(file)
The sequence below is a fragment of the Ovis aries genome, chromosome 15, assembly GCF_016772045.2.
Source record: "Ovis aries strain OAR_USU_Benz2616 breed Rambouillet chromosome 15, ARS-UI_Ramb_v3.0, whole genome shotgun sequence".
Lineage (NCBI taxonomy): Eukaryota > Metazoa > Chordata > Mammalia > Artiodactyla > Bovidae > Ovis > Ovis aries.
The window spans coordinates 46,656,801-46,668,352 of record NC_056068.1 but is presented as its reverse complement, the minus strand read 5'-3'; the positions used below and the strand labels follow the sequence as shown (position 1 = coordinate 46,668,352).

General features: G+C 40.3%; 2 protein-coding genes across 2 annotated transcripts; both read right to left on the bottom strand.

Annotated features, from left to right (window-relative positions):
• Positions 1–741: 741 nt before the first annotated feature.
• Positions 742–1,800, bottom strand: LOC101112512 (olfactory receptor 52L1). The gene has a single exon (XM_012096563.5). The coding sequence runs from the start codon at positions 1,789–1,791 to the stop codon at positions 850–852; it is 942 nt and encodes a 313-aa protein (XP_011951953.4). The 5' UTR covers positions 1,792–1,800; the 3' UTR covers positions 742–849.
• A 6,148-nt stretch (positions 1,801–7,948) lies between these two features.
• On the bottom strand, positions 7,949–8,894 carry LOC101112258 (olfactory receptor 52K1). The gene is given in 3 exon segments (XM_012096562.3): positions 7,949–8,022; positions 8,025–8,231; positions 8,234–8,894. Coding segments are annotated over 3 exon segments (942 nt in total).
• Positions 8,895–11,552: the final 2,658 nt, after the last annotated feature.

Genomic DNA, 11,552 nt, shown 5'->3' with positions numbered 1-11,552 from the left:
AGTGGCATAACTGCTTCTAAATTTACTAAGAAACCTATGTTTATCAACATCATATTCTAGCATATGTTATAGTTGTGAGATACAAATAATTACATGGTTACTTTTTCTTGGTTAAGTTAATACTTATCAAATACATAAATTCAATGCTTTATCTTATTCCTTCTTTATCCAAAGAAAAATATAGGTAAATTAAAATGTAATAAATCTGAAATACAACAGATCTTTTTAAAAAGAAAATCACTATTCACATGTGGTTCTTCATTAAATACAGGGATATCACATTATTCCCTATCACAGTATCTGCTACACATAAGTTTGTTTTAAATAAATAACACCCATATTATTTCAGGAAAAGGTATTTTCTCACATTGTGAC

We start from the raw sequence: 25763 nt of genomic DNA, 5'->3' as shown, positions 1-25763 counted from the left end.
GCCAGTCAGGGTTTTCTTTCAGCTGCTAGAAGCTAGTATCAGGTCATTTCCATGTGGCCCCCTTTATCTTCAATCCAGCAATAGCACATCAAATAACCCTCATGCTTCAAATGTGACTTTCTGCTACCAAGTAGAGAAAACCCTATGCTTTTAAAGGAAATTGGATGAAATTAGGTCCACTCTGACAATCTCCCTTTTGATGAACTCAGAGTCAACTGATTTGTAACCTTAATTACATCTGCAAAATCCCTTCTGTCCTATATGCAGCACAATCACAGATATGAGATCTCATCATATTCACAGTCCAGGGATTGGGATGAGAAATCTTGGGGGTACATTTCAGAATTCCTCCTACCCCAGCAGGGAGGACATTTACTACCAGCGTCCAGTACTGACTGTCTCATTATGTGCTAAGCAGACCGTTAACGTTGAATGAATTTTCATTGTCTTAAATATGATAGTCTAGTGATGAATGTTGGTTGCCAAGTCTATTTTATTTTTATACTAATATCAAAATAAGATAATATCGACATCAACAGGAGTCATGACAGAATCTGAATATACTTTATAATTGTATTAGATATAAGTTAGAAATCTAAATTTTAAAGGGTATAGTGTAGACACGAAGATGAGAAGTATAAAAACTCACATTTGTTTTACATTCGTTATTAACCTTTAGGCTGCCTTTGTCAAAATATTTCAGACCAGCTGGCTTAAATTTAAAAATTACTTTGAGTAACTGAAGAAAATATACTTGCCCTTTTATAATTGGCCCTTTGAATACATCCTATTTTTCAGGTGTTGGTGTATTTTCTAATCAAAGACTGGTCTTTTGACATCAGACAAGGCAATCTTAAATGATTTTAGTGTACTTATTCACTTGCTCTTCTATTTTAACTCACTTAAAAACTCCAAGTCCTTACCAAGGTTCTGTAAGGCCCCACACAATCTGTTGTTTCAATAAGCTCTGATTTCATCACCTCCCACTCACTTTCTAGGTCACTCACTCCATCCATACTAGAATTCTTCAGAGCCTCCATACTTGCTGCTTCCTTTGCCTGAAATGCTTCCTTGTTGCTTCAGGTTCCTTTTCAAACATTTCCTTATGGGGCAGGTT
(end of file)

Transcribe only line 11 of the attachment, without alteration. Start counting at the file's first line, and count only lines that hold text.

• Positions 8,895–11,552: the final 2,658 nt, after the last annotated feature.